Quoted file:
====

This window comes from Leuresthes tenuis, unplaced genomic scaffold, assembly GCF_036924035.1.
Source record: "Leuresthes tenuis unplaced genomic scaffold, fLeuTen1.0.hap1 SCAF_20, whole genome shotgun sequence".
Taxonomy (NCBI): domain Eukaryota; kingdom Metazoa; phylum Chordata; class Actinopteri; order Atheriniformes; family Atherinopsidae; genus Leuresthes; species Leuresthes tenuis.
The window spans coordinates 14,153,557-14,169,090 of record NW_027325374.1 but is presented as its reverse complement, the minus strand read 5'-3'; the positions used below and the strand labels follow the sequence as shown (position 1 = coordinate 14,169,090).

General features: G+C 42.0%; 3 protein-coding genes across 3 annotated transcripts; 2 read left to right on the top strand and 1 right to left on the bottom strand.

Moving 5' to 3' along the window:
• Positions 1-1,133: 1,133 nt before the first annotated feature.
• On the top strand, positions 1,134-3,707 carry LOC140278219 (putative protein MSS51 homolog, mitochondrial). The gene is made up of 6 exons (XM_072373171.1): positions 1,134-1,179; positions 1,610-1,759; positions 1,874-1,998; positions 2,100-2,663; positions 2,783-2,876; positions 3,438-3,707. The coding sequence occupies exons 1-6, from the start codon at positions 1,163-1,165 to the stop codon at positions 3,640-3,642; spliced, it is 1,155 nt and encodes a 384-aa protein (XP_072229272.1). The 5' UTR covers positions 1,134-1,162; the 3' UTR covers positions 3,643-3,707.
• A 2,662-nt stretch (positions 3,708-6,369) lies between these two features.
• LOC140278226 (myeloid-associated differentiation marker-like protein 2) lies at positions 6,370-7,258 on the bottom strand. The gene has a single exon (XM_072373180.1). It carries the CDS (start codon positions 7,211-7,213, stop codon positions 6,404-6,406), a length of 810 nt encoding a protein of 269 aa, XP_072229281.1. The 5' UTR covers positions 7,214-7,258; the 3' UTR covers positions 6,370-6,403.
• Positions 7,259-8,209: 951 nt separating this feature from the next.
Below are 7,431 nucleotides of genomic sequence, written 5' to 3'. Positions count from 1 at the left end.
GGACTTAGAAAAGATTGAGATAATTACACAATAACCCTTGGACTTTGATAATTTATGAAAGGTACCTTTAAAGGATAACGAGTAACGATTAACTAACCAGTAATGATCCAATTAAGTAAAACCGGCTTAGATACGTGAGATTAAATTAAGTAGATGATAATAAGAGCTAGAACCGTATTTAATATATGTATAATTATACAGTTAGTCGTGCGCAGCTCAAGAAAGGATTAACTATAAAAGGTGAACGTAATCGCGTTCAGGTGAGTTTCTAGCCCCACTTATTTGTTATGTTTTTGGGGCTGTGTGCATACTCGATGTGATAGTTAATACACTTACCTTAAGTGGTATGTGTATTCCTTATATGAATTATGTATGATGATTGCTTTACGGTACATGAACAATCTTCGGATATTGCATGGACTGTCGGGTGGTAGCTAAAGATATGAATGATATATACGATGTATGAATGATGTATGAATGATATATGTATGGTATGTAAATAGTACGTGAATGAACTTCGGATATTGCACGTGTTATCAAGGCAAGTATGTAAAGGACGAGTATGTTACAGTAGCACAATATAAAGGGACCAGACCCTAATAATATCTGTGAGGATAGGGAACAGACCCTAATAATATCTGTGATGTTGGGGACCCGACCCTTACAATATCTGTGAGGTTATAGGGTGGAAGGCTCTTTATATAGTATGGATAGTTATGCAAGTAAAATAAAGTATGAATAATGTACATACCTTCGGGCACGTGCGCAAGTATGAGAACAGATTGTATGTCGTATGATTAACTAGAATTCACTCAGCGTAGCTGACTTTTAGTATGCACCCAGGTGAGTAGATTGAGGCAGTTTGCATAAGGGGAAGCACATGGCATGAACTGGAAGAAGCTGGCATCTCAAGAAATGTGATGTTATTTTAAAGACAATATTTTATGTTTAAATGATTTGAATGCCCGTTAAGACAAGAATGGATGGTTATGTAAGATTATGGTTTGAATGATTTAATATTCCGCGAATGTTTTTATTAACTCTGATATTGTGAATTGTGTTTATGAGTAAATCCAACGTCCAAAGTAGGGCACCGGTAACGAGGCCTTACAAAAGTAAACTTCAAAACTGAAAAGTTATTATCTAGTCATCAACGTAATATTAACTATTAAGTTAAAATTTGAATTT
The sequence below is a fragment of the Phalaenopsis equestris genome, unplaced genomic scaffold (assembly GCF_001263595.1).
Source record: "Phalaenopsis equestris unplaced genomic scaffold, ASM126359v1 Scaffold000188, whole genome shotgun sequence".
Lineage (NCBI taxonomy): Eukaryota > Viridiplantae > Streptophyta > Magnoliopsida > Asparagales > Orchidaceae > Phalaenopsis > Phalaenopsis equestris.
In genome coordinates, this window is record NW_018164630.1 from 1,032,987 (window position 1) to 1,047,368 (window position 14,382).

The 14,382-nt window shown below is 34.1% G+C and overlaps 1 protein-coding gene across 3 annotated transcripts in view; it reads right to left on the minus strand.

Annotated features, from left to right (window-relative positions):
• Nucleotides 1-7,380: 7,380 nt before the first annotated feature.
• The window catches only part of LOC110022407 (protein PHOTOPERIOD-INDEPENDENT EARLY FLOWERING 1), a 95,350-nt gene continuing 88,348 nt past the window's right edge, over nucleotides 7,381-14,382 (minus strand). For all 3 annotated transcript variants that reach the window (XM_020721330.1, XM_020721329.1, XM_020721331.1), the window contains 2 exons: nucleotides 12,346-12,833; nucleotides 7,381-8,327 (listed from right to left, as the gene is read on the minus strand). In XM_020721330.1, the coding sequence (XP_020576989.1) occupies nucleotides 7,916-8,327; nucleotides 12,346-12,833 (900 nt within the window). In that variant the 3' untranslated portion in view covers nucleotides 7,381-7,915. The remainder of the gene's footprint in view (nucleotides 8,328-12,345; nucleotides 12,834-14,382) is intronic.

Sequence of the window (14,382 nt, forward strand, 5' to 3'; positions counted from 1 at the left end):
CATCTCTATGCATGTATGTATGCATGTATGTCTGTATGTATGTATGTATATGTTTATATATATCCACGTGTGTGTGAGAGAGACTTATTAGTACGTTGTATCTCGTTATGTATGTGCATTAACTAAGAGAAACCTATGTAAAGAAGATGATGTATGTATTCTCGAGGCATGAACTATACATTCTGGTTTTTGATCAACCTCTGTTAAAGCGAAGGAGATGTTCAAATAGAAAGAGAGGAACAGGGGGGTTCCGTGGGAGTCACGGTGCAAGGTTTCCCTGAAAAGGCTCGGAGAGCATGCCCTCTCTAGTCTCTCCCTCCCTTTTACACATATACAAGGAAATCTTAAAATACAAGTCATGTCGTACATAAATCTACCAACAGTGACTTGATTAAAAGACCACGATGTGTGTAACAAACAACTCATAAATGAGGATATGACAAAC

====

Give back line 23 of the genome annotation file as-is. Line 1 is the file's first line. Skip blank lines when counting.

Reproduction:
CATCTCTATGCATGTATGTATGCATGTATGTCTGTATGTATGTATGTATATGTTTATATATATCCACGTGTGTGTGAGAGAGACTTATTAGTACGTTGTATCTCGTTATGTATGTGCATTAACTAAGAGAAACCTATGTAAAGAAGATGATGTATGTATTCTCGAGGCATGAACTATACATTCTGGTTTTTGATCAACCTCTGTTAAAGCGAAGGAGATGTTCAAATAGAAAGAGAGGAACAGGGGGGTTCCGTGGGAGTCACGGTGCAAGGTTTCCCTGAAAAGGCTCGGAGAGCATGCCCTCTCTAGTCTCTCCCTCCCTTTTACACATATACAAGGAAATCTTAAAATACAAGTCATGTCGTACATAAATCTACCAACAGTGACTTGATTAAAAGACCACGATGTGTGTAACAAACAACTCATAAATGAGGATATGACAAAC